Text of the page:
Politics

Continetti: DNC Boosting Bloomberg to Be Backup Nominee

Washington Free Beacon founding editor Matthew Continetti on Friday said that the Democratic National Committee (DNC) is opening the door for Michael Bloomberg if other establishment candidates fail to defeat Sen. Bernie Sanders (I., Vt.) in early primary states.

On Friday, the DNC eased requirements to qualify for future debates, despite a crowded primary field. Continetti said the gambit shows that the party is looking to the billionaire as Plan B if former vice president Joe Biden continues to struggle.

"If Bernie wins Iowa, he’s already very well positioned in New Hampshire. That will set the Democratic party on fire," Continetti said during Fox News’s Special Report. "And that’s why I think you’ve had this rule changed to allow Mike Bloomberg into the debates. This is their insurance policy if the Biden campaign collapses."

Under the new rules candidates will no longer need to meet a minimum donor threshold, but will face steeper polling requirements—either reaching a 10 percent share of the vote in four polls, or 12 percent in two. The revision will help the former New York City mayor, who has risen in polls after flooding the airwaves during primetime events in 2020. Bloomberg has already committed $200 million of his $60 billion fortune to the campaign. He has said repeatedly that he wants to debate, but will not reverse his pledge to self-fund his campaign.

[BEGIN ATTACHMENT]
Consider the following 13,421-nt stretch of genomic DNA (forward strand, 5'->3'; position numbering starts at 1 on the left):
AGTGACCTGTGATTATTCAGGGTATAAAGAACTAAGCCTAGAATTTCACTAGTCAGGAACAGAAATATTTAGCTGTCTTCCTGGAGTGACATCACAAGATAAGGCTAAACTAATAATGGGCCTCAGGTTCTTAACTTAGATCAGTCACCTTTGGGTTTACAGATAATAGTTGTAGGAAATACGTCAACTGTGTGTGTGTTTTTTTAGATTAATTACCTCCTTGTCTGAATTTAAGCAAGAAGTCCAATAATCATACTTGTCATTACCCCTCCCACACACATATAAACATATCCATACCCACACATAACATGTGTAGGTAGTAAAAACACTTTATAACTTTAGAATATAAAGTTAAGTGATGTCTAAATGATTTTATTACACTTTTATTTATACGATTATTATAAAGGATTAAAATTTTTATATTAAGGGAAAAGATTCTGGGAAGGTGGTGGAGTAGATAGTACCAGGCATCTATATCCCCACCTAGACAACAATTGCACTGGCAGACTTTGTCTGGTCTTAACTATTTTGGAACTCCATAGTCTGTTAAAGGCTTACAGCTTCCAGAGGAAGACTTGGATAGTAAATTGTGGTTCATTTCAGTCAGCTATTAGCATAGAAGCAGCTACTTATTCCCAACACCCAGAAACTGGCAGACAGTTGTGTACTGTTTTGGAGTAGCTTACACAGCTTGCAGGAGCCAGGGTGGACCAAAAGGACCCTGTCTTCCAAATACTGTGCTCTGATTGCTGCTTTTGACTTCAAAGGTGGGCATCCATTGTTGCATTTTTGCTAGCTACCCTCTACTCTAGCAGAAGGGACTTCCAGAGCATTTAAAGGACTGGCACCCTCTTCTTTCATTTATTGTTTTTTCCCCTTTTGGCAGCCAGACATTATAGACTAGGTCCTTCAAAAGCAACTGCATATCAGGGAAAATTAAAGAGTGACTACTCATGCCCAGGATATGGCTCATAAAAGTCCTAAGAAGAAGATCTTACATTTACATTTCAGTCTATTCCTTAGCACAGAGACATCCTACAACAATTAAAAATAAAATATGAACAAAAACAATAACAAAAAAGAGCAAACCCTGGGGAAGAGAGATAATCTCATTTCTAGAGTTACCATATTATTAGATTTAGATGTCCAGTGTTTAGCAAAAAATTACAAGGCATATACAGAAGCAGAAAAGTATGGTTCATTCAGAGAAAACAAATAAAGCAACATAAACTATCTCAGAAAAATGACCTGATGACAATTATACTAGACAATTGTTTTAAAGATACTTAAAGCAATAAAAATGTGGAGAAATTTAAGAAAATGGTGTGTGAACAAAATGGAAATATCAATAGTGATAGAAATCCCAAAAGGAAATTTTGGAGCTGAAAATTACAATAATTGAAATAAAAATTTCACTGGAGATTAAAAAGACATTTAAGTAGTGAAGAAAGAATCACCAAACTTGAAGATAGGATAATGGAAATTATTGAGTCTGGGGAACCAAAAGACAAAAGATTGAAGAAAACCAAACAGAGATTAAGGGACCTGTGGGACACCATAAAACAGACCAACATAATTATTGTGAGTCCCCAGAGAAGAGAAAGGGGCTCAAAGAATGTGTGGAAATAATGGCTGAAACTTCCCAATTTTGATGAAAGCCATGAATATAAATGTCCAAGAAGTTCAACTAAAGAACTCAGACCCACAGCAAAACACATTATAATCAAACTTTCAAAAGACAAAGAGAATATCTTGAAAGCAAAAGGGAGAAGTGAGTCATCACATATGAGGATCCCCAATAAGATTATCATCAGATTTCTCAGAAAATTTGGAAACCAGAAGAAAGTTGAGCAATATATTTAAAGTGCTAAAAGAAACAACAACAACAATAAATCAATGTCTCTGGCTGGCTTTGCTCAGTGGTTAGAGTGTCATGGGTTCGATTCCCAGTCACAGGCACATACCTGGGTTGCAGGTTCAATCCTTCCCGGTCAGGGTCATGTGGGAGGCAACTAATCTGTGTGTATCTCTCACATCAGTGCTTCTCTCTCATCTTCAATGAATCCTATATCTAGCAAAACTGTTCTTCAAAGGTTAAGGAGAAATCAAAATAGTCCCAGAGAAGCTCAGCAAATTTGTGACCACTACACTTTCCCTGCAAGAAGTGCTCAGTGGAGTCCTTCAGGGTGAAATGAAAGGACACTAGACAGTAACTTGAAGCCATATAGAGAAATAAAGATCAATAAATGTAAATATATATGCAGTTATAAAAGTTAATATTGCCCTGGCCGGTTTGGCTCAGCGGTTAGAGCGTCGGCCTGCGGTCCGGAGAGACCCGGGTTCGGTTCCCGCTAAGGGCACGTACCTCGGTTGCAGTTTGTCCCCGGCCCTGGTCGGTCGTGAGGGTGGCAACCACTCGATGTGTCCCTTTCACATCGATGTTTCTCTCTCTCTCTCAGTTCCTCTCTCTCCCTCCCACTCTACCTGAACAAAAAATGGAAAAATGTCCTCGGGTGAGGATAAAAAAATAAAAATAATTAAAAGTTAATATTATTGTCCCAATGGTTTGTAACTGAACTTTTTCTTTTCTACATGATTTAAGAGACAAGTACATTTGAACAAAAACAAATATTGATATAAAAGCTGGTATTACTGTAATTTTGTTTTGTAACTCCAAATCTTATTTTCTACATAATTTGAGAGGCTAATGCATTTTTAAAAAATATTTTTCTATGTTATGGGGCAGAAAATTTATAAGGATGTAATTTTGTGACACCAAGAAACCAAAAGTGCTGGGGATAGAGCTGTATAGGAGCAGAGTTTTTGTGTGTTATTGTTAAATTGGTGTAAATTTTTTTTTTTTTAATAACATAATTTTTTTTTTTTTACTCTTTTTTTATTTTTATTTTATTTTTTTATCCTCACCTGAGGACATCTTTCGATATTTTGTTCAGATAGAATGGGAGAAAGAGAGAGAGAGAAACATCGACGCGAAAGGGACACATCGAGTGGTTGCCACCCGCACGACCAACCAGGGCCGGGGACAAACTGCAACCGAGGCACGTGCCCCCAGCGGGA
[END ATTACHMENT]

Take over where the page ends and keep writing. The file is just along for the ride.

"I want to participate in the debates, I always said I'd like to participate in the debates," he told reporters. "But the rules are the rules and it's up to the Democratic Party to set those rules."

The changes have angered some of his 2020 rivals.

"The DNC didn’t change the rules to ensure good, diverse candidates could remain on the debate stage," Warren said in a tweet. "They shouldn’t change the rules to let a billionaire on. Billionaires shouldn't be allowed to play by different rules—on the debate stage, in our democracy, or in our government."

The DNC has failed to address complaints from other candidates about stringent debate requirements in the past.